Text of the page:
Question about NAD T973 Amplifier
I have finally repaired the NAD T973 by a fair modification. Both 22,000uf electrolytic capacitors have been replaced by Mundorf Mlytic HC high current electrolytic. This involved relocating the relay power supply board to the side of the Torrid transformer. Then relocating the Torrid transformer slightly to the left of it's original position. The existing 15,000uf capacitor relocated to the RHS of the lower 15,000uf Capacitor. This gives sufficent room for the very large Mundorf capacitors to be mounted into the amp. One is mounted onto RHS of transformer enclosure and the other to the front panel. The caps are then cabled to the associated copper bus pads.
The result is an awsome improvement to the lower frequencies and mids. The highs seem unchanged. The quality of the Mundorf caps exceeds the original NAD caps and are rated at 100volt.
They are expensive, however, at $ 100 Australian each.
With an amplifier of this quality it worked out cheaper than the $670.00 Aus. quoted by an authorised NAD dealer.
Posted on Jun 19, 2008
I done a lot of electronic repairs over the past 30 years or so. This is something I haven't seen very much of. I wonder if
it might have been run on too high a mains voltage or something. You should check other parts like rectifiers and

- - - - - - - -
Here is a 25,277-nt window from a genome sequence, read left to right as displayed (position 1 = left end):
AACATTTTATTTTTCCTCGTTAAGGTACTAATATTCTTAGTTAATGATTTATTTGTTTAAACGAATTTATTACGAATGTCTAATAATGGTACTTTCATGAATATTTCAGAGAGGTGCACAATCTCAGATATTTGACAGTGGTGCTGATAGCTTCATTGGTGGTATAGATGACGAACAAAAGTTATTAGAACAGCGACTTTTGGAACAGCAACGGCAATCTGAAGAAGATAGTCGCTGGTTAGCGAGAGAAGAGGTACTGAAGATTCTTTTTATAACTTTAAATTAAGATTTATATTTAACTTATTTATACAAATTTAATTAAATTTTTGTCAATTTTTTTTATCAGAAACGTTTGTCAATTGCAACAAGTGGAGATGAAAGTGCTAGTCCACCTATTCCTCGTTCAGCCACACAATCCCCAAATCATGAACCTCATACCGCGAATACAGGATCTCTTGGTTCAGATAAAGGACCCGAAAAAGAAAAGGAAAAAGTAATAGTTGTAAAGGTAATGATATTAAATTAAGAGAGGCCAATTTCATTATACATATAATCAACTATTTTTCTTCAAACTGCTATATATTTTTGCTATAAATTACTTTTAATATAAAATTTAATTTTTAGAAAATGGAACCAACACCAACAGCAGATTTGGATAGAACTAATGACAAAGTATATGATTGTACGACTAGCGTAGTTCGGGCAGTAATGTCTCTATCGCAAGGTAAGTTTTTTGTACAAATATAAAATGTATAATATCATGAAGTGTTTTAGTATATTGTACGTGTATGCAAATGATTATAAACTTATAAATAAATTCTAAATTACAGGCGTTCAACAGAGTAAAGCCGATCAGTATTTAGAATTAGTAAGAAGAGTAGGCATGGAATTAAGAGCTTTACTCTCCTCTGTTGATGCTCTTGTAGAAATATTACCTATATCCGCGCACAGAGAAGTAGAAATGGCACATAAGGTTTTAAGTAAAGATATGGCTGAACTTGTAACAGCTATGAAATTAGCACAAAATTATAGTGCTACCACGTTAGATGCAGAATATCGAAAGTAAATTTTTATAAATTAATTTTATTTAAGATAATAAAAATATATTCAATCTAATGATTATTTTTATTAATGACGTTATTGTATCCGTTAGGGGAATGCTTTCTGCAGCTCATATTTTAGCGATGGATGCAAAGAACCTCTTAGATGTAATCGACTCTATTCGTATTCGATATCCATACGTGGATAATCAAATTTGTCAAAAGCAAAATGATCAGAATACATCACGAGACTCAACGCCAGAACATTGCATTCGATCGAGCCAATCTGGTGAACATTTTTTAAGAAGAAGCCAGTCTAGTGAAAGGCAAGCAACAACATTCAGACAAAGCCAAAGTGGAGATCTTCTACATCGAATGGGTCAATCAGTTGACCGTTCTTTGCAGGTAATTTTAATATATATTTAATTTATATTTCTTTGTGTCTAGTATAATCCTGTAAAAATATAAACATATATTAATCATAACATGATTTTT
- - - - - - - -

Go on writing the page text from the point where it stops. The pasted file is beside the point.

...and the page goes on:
output transistors also. There is Mouser, another one is
MCMElectronics, Digikey perhaps. Mouser offered free shipping
and good prices along with most things in stock the last time
I used them. I have no affiliation, just a customer. That's a good
amp, it should be worth fixing. Good luck with it.
Posted on May 26, 2008
Well, the values are much more likely, 2200 and 1500 microfarad, you might check on how many zeros there really are. Also, how do you know they are failing?
It is likely they are not failing unless
they are much older than 30 years. Sources of parts include
Mouser Electronics (www.mouser.com). There are many
sources. Knowing the correct value of the part, of course,
helps significantly. I think you might be off by a zero.
Transistors and diodes are a more likely suspect of failure. Even
these parts are quite reliable unless overloaded, then they tend to short circuit.
Posted on May 26, 2008
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